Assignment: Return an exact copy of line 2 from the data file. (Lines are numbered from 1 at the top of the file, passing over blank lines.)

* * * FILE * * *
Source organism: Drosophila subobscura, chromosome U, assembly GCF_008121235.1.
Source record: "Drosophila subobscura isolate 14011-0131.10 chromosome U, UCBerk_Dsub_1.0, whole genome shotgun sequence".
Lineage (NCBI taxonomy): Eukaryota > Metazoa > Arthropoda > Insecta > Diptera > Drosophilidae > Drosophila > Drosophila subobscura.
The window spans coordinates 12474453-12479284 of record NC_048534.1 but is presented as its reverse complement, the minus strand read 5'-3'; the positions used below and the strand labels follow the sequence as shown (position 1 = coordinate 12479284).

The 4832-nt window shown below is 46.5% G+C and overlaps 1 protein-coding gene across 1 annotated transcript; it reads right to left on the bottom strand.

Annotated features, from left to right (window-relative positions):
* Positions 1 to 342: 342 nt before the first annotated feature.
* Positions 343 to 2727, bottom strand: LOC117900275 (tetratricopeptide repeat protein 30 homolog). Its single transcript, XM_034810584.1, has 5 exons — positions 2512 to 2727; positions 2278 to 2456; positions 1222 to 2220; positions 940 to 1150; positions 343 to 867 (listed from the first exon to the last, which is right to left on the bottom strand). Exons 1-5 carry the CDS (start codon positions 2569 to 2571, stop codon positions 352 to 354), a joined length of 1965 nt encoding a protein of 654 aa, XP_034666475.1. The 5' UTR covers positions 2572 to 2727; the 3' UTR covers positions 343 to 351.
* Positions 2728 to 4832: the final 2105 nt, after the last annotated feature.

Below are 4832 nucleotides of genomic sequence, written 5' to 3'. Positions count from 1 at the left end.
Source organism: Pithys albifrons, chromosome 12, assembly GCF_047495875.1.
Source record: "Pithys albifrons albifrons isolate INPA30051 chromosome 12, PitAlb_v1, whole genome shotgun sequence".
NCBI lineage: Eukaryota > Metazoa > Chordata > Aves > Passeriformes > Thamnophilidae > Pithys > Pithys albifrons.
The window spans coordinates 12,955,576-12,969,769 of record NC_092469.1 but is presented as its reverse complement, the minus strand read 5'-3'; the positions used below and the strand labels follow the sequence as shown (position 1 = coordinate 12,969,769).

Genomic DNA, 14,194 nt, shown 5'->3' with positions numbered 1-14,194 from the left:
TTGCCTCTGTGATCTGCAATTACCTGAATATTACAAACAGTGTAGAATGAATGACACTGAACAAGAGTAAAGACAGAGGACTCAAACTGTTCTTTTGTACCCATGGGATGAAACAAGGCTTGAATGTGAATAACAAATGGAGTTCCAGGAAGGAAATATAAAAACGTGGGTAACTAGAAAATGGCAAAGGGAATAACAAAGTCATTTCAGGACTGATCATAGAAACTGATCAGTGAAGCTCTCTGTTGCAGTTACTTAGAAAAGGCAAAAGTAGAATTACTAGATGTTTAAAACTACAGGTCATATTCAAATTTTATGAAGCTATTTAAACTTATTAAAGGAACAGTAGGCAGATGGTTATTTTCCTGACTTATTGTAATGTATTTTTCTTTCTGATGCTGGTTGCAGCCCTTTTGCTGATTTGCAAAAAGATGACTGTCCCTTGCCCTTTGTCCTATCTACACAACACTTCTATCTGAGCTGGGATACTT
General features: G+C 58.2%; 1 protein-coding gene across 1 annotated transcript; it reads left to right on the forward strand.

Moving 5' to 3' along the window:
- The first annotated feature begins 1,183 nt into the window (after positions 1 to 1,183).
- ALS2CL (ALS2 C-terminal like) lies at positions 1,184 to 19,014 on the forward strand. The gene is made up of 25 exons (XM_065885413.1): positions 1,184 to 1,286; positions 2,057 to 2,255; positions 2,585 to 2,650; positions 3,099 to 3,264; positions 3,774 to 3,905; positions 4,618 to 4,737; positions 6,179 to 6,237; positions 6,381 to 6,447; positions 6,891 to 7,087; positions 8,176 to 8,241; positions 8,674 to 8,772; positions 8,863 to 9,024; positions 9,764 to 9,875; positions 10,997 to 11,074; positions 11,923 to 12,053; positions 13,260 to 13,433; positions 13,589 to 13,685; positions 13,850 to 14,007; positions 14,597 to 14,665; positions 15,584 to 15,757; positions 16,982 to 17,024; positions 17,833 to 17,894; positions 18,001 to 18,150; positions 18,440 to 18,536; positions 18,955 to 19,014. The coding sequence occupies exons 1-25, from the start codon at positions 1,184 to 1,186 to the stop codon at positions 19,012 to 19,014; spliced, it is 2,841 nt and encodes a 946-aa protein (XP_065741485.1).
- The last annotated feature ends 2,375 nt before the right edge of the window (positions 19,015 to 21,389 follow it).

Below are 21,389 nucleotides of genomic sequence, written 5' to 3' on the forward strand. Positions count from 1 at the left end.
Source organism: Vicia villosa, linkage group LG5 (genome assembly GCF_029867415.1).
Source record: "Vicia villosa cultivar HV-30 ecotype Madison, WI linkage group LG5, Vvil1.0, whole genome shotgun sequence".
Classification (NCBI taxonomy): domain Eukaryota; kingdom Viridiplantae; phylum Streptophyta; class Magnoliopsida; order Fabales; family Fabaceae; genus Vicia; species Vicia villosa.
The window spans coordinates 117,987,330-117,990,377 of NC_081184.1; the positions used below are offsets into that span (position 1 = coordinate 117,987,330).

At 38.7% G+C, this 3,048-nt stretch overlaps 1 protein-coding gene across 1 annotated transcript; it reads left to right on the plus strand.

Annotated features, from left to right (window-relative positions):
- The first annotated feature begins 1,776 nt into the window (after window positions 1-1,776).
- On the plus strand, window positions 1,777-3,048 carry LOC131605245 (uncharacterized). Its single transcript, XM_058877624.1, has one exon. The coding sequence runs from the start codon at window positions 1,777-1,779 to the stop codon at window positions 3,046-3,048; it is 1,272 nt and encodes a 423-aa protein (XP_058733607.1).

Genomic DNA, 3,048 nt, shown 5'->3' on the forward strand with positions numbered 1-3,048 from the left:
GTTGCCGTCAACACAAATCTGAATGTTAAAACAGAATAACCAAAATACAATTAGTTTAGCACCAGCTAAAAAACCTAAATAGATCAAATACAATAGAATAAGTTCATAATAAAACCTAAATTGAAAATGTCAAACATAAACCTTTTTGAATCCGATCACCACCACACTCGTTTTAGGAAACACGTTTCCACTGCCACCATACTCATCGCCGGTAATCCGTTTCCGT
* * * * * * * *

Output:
Source record: "Drosophila subobscura isolate 14011-0131.10 chromosome U, UCBerk_Dsub_1.0, whole genome shotgun sequence".